Rock climbing crag

Crag Of The Month - Wall Of Sound

The Wall Of Sound is on the eastern, Tukino side of Mt Ruapehu, in the central North Island. The crag is made up of predominantly solid andesite, which in places has been polished to an unusual degree. This isn't glacial polishing, but rather the action of volcanic lahars. The crag sits in the upper reaches of the Whangaehu River, the main lahar channel in the event of a crater wall breach of what is an active volcano. If you think this isn't something to take seriously, try googling 'Tangiwai Disaster'.

Climber on rock with river below
Jono Clarke climbs the classic File Under Easy Listening (24). Photo: John Palmer

This unique setting is what gives the Wall Of Sound its unique character. The Tukino side of Ruapehu is an arid, barren landscape which would make a great film set for a movie about Mars. Nestled within this, the upper stretches of the Whangaehu River smell strongly of sulphur and as you approach the crag from 'Tukino Village' through canyons of stacked choss and slopes of tephra, there is a tangible sense of wild isolation and adventure. The nearby waterfall and frequent wind are the permanent soundtrack here and how the wall got its name. While the crag itself isn't extensive, the 13 or so routes present are of a consistently high quality, with technical moves on uniquely featured rock. The crag was largely developed by John Palmer and a bunch of Wellingtonian ring-ins, so you can blame him for the obscure music references in the names of the routes.

Long exposure of river and volcanic terrain
Upper Whangaehu River. Photo: Tom Hoyle

Access to the Wall Of sound is via Tukino Skifield. As this is a private field, the road is unsealed and has a locked gate. A 4WD vehicle is recommended. Tukino Alpine Sports Club has a lodge on the mountain and offer NZAC members affiliated rates. Visit their website for details on accommodation and key access for the gate.

Check Geonet for the volcanic alert level before visiting.

As the crag sits above 1500m, the best season is summer and autumn (there is more seepage in spring). Conditions here can be tricky, as the crag faces north and receives sun for much of the day, often quickly becoming cold once the sun leaves in late afternoon. Your best bet is usually climbing in the sun with a bit of wind to keep the temperature down.

Recommended Routes:


Climber on arête in the line of sun and shade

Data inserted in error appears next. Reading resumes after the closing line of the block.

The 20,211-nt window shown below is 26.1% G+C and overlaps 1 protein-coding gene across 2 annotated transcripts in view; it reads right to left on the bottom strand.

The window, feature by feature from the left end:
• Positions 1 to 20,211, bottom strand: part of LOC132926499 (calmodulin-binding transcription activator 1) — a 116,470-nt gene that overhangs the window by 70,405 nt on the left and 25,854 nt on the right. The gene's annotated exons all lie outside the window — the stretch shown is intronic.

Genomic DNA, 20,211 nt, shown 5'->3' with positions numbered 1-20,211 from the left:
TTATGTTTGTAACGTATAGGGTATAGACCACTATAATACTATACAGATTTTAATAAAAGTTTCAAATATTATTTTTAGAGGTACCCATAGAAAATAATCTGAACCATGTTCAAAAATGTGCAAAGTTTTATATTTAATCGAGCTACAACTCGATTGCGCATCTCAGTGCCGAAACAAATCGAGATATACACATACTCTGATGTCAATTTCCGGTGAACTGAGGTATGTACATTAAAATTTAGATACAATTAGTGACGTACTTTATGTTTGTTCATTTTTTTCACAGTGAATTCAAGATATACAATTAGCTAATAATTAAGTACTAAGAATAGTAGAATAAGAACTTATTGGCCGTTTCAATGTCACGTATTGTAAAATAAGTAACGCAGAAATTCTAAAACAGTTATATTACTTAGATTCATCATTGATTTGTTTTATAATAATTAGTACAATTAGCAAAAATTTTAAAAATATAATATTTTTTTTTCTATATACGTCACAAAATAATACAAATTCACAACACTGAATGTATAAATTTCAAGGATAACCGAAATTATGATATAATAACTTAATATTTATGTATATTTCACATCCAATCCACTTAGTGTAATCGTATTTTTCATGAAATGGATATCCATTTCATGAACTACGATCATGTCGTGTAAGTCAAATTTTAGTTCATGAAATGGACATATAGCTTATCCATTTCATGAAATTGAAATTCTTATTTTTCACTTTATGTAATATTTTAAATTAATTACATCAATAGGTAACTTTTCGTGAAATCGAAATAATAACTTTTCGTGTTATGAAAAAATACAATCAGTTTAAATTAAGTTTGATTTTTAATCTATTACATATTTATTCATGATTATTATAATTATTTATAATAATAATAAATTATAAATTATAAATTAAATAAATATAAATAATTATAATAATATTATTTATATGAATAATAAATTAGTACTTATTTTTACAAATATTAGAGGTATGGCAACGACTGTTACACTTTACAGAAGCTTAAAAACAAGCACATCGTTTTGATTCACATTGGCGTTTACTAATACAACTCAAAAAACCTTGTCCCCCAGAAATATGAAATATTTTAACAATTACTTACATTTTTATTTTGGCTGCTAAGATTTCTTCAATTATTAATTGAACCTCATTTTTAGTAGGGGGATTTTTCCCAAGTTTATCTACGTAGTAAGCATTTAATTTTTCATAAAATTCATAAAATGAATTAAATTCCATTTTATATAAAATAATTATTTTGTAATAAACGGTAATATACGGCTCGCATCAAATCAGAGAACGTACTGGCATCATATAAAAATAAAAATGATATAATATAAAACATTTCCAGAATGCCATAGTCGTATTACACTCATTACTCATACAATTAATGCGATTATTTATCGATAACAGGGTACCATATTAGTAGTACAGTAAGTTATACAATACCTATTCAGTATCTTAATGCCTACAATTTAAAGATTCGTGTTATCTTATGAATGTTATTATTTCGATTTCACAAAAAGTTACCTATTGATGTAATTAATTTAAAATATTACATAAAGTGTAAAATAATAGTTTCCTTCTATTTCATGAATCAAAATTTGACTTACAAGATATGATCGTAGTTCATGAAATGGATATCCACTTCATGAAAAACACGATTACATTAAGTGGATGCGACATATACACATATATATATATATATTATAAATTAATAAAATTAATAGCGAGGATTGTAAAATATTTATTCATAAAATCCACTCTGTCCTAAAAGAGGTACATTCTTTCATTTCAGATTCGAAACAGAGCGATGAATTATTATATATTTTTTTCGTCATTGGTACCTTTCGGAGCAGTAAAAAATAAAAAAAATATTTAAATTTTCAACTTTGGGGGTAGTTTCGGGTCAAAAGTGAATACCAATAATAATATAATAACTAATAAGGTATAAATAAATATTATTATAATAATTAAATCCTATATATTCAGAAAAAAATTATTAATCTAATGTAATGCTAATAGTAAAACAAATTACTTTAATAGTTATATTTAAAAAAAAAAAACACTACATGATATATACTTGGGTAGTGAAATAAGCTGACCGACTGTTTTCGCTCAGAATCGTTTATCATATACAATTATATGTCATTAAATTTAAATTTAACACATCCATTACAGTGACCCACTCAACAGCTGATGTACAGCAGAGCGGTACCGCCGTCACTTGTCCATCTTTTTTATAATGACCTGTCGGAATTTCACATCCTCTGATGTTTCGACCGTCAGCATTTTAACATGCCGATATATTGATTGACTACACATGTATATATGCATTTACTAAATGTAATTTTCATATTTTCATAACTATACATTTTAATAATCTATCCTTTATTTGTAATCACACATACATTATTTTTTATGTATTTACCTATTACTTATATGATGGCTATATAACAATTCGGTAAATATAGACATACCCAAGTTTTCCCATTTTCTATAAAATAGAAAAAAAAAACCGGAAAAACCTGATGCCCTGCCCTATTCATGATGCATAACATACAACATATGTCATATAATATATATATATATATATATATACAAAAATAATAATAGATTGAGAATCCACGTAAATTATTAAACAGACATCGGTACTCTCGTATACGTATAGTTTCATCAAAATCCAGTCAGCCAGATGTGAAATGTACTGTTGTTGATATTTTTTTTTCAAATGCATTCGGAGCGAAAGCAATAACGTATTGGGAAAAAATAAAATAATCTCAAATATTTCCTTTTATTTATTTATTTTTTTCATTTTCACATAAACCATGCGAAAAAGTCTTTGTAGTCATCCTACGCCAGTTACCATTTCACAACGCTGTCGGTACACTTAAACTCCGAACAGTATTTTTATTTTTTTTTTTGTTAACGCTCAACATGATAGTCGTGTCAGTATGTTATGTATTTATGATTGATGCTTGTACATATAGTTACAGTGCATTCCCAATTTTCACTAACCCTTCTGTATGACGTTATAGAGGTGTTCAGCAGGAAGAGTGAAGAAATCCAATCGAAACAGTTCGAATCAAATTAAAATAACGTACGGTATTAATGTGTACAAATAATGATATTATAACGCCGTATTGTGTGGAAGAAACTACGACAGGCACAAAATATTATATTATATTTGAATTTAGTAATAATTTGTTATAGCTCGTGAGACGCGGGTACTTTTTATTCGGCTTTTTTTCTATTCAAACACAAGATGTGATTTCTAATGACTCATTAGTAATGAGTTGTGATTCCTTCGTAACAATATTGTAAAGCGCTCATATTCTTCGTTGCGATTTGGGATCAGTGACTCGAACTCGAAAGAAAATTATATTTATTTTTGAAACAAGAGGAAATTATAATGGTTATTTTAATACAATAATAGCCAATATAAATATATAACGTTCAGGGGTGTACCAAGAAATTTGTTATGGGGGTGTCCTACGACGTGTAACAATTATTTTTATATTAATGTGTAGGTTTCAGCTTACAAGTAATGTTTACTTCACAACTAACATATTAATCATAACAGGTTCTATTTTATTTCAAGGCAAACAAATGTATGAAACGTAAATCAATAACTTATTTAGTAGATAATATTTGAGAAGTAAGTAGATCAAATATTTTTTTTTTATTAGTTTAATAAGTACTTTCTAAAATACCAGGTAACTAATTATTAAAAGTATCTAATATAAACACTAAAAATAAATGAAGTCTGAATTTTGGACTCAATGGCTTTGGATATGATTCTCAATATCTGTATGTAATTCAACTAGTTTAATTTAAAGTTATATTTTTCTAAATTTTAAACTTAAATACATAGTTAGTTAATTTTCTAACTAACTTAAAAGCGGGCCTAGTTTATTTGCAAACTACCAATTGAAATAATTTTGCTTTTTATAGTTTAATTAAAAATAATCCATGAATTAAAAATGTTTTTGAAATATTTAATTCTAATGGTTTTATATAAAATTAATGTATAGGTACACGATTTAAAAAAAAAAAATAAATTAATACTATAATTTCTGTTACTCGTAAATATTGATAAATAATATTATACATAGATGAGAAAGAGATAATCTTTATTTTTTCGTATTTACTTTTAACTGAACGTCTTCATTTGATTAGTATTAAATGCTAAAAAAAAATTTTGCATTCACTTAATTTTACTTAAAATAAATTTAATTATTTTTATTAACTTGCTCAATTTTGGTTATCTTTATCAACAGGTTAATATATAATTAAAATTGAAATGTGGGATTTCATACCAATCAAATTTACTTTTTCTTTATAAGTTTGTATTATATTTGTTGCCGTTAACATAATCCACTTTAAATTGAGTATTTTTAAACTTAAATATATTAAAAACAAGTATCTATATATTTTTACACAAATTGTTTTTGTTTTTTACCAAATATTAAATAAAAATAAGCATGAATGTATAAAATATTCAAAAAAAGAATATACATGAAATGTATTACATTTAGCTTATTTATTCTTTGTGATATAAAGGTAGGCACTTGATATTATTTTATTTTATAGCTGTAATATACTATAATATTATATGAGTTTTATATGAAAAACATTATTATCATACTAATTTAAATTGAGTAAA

John Palmer on the upper arête of Komakino. Photo: Dave Kopp

Komakino (23), 14m 8b

Some unpleasant rock at the start shouldn't put you off trying this one. The upper section of the route is a beautiful, sequencey arête with memorable climbing. While it might be easier to bail left onto the top of Himawari, to earn your tick and experience the best the route has to offer, stay on the mini face and using the arête all the way. If it feels hard for the grade, you're probably in the right place…


Climber on overhanging rock
Esther Packhard-Hill climbing F.U.E.L. Photo: John Palmer

File Under Easy Listening (24), 22m 9b

This is one of the lines of the crag, its great quality only let down by reasonably common seepage at the middle section. If it looks a little wet in that section, it is often still climbable. Follows the obvious seam all the way to the top of the crag, with bouldery sections separated by decent rest positions. This is a great one to try and onsight and gives a good fight.


Climber eyes the next chalky hold
Tom Hoyle biting down on his route Shoegaze. Photo: John Palmer.

Shoegaze (27), 22m 9b

This route tackles the prominent central arête feature in the middle of the crag. A tricky opening boulder problem in the shallow groove at the start leads to easier climbing and a good rest before the superlative arête section kicks in. Enjoy the superb climbing position and committing moves on the upper section.

Bleeding Star (27), 17m 6b

Another John Palmer special, this demanding, technical route tests all parts of your climbing skills repertoire and is a rewarding tick. Style up the relatively easy start to a compression boulder and increasing weirdness on holds so smooth they could be made of porcelain.

The Jean-Paul Sartre Experience (28), 18m 7b

As the guidebook says 'One of the hardest climbs here and a fairly surreal proposition up the blank glazed arête. Weird body-stemming gets you onto the bulge, then gallop up the corner and slightly right to a rest before applying wizardry up the hanging arête.' Sounds like fun?

This one doesn't get many ascents, so get on it.